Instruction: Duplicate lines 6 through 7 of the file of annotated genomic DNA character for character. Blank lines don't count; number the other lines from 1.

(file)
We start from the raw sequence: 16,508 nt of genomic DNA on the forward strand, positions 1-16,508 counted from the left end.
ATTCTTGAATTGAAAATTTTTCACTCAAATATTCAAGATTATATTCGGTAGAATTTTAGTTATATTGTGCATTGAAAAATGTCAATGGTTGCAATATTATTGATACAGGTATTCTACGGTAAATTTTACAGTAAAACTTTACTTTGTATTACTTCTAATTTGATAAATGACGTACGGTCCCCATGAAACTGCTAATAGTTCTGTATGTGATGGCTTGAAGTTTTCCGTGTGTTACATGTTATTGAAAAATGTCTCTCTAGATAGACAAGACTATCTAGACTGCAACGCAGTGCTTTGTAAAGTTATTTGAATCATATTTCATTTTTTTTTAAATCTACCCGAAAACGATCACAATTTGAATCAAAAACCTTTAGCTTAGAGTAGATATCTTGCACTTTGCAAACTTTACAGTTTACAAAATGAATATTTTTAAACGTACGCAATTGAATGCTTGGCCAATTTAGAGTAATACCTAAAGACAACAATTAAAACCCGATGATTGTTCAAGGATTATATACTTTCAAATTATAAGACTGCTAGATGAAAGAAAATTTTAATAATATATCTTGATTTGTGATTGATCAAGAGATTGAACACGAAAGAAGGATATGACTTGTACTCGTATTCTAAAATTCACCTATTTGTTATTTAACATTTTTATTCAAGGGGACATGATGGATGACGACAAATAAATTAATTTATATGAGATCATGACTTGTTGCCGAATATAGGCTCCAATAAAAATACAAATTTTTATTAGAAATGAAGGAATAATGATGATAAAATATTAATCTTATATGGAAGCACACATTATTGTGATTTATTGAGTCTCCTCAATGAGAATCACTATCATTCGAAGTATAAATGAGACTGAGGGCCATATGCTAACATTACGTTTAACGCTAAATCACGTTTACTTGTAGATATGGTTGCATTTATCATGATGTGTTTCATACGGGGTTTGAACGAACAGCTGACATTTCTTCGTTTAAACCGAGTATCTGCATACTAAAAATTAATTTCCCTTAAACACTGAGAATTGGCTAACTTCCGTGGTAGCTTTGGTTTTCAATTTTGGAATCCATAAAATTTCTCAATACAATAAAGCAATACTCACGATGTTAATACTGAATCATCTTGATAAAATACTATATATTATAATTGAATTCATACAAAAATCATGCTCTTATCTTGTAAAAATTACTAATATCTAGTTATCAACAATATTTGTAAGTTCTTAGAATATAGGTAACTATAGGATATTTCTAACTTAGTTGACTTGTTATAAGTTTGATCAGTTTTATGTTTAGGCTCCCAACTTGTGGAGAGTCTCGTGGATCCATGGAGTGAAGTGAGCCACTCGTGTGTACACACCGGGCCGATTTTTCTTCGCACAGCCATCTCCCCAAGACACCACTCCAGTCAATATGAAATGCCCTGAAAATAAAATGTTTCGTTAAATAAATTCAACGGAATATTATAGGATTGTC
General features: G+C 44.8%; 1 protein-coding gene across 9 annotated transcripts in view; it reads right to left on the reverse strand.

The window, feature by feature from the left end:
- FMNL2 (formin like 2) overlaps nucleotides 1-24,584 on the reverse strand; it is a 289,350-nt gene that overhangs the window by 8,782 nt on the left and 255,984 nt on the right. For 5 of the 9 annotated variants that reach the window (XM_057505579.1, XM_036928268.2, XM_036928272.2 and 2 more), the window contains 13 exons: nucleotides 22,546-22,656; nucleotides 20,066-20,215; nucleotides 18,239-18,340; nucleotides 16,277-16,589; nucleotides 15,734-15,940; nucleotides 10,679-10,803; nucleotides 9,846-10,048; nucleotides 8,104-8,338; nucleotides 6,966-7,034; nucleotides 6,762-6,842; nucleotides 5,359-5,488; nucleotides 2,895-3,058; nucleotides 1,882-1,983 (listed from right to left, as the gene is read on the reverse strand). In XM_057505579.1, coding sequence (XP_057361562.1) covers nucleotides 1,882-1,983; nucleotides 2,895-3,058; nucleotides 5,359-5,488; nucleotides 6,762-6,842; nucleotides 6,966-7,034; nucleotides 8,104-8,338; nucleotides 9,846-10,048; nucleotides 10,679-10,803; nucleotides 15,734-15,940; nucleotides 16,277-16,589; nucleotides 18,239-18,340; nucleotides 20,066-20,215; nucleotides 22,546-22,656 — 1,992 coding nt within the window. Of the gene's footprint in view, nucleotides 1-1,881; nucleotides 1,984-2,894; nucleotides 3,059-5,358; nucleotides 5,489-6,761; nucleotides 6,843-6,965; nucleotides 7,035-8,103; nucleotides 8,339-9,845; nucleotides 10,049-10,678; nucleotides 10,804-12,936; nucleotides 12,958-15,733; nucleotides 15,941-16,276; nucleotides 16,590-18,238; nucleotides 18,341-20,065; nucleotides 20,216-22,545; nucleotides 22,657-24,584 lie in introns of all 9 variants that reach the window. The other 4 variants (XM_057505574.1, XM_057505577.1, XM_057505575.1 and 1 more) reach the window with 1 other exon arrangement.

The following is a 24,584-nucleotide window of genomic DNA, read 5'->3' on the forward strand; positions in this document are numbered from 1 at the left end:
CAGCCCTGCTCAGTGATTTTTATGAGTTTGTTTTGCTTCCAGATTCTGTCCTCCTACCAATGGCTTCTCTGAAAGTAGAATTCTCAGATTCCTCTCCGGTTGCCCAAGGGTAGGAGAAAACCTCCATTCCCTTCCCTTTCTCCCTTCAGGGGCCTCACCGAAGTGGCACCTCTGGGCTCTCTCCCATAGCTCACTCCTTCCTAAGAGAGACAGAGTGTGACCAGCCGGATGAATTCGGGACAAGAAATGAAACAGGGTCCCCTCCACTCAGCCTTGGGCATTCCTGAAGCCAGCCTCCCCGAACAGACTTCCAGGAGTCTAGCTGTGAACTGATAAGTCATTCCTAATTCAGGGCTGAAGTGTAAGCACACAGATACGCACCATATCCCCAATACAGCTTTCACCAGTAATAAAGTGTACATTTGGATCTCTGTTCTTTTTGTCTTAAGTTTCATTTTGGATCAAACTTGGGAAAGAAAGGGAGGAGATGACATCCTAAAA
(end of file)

The following is a 24,584-nucleotide window of genomic DNA, read 5'->3' on the forward strand; positions in this document are numbered from 1 at the left end:
CAGCCCTGCTCAGTGATTTTTATGAGTTTGTTTTGCTTCCAGATTCTGTCCTCCTACCAATGGCTTCTCTGAAAGTAGAATTCTCAGATTCCTCTCCGGTTGCCCAAGGGTAGGAGAAAACCTCCATTCCCTTCCCTTTCTCCCTTCAGGGGCCTCACCGAAGTGGCACCTCTGGGCTCTCTCCCATAGCTCACTCCTTCCTAAGAGAGACAGAGTGTGACCAGCCGGATGAATTCGGGACAAGAAATGAAACAGGGTCCCCTCCACTCAGCCTTGGGCATTCCTGAAGCCAGCCTCCCCGAACAGACTTCCAGGAGTCTAGCTGTGAACTGATAAGTCATTCCTAATTCAGGGCTGAAGTGTAAGCACACAGATACGCACCATATCCCCAATACAGCTTTCACCAGTAATAAAGTGTACATTTGGATCTCTGTTCTTTTTGTCTTAAGTTTCATTTTGGATCAAACTTGGGAAAGAAAGGGAGGAGATGACATCCTAAAA